Seven rocky planets orbiting a nearby star may be roughly the size of Earth and could even be right for water—and maybe life—to adorn their surfaces, researchers announced Wednesday.
The planets, which circle a star called TRAPPIST-1 just 39 light-years away, are tucked together so tightly that they routinely spangle each others’ skies, sometimes appearing as shimmering crescents and at other times as orbs nearly twice as large as the full moon.
The TRAPPIST-1 system is now tied with several others that have seven planets for the greatest number of planets in a stellar system other than our own (which has eight, not counting dwarf planets like Pluto). The system’s existence suggests that Earth-size planets are much more plentiful than previously imagined.
And now, it’s among the best neighborhoods to study for signs of life beyond Earth: The relative sizes of the planets and star, plus the system’s proximity, mean that plucking the signatures of living, breathing organisms from the planet’s atmospheres could be within reach.
“Those yawning over yet another discovery of habitable-zone planets may not fully appreciate that priorities are shifting and focusing,” says NASA’s Natalie Batalha. “Temperate, terrestrial-sized planets are relatively common in the galaxy. The name of the game now is to find those near enough for atmospheric characterization.”
Lucky Number Seven
If the name TRAPPIST-1 sounds familiar, it’s because scientists have been announcing splashy discoveries about the star and its planets for nearly a year now, aided by an army of telescopes based in Chile, Morocco, South Africa, and elsewhere. Last May, the team presented evidence that at least three planets orbited the star, some of which were deemed Earth-size and potentially habitable. Then, in July, MIT’s Julien de Wit reported more about what two of the planets could be like, suggesting denser atmospheres like those of Earth and Venus.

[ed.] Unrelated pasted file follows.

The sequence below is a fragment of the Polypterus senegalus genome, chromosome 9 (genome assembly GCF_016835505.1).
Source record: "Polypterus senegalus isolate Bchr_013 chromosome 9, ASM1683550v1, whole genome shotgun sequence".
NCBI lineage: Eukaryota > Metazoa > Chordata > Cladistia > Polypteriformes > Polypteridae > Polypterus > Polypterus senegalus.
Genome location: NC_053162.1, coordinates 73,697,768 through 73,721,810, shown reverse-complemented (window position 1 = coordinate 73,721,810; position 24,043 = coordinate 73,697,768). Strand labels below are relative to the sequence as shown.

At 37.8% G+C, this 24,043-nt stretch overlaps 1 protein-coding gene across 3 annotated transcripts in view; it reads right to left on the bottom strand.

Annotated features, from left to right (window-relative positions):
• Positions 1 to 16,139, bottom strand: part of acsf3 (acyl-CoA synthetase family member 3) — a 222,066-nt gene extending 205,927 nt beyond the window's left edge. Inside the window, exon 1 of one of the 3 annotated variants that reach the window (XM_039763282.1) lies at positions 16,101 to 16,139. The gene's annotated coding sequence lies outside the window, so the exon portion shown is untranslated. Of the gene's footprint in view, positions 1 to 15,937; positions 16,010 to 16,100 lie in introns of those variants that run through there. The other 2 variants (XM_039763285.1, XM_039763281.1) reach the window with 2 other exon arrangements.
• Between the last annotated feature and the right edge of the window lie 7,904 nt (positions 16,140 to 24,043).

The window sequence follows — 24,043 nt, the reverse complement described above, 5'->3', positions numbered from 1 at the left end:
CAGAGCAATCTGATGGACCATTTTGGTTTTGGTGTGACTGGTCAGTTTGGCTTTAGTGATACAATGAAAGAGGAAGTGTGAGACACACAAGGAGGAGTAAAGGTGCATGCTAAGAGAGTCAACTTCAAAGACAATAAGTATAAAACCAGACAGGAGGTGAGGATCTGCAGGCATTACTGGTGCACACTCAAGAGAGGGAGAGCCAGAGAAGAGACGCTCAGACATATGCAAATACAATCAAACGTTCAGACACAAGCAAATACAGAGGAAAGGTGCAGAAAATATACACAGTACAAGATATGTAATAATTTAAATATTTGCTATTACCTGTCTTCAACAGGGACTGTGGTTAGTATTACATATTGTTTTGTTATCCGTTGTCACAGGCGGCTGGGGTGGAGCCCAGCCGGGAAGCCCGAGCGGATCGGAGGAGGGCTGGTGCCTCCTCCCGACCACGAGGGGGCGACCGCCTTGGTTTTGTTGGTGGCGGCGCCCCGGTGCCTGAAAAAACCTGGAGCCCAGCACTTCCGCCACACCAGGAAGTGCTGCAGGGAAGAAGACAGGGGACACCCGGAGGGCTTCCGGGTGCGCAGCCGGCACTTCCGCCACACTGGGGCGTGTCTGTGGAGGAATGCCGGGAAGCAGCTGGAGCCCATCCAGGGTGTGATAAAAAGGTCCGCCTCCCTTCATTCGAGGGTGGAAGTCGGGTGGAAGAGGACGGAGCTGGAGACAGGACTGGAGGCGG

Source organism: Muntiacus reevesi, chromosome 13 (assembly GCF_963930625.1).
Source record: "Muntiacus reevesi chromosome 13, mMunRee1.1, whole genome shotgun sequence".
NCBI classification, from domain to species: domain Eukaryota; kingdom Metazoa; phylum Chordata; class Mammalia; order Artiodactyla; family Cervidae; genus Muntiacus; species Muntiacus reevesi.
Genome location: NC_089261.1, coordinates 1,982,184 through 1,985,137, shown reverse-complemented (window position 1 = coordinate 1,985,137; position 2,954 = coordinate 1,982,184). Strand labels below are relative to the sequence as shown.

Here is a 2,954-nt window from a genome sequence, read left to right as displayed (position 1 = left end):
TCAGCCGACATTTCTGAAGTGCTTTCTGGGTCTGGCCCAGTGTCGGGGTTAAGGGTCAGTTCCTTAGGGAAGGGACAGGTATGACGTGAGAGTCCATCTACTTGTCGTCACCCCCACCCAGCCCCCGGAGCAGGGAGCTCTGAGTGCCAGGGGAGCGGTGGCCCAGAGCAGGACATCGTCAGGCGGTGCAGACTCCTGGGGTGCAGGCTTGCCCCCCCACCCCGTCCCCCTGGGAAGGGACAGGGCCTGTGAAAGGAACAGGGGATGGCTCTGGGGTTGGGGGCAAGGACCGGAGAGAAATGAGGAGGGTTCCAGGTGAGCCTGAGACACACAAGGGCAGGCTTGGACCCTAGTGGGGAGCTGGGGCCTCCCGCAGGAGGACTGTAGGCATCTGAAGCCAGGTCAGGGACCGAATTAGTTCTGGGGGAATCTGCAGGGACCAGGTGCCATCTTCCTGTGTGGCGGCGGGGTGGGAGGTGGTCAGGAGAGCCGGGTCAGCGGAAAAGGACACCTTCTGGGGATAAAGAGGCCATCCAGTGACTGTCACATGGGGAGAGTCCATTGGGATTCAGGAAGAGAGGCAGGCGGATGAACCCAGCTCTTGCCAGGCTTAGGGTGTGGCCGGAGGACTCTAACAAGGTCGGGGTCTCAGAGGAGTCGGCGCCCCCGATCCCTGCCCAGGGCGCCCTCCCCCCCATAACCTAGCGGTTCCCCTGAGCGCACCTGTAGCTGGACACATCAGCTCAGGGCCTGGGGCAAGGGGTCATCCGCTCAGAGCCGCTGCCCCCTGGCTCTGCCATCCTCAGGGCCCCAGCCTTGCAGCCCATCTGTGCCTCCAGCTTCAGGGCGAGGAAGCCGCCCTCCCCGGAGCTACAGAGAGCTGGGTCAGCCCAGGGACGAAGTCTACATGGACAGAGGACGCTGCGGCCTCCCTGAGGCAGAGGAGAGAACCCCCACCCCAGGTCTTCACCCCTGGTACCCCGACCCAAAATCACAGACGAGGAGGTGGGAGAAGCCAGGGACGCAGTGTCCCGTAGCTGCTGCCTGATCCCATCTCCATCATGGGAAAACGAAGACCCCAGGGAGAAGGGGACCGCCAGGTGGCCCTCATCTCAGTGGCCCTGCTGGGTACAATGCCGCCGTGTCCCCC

Now, after aiming NASA’s Spitzer Space Telescope at the system for 20 unblinking days and nights, scientists have spotted and confirmed even more planets around TRAPPIST-1. Though their home star is a runt—roughly 8 percent of the sun’s mass and about one-thousandth as bright—it’s among the most common types of stars in the Milky Way galaxy, called an M dwarf. The star’s feeble light washes over the seven sister planets in mostly infrared, which can be felt as heat but is invisible to the human eye.
Spitzer can see in infrared, and as the telescope stared at the star, a pattern began to emerge. The star’s infrared light would periodically dim as its planets marched across its face, casting shadows that betrayed their presence. Among those blips, scientists counted signs of seven planets.
Three were the original Earth-size planets announced last year. Curiously, further scrutiny revealed that one of the “planets” announced in 2016 turned out to be multiple worlds.
Ultimately, seven planets shook themselves loose from the starlight to create a cosmic septet.
“The detections of the six inner planets are very secure, and the seventh planet is likely real, too,” says Lauren Weiss of the Université de Montréal. “If TRAPPIST-1 could make this many planets, there are probably a lot of other small stars with a similar number of planets.”
Called TRAPPIST-1b, 1c, and so on through TRAPPIST-1h, the planets have years ranging in length from 1.5 to roughly 20 Earth days. They’re snuggled closer to their star than Mercury is to the sun and, like siblings in a crowded household, they gravitationally tug and jostle one another, causing slight delays and perturbations in the pattern of blips spied by Spitzer.
Based on those perturbations, scientists could determine the approximate masses of the planets. They found that in addition to being roughly Earth’s size, they’re also roughly the same mass. That means the seven sisters are likely rocky, although it’s possible they could be small worlds enveloped in big fluffy atmospheres, says Weiss.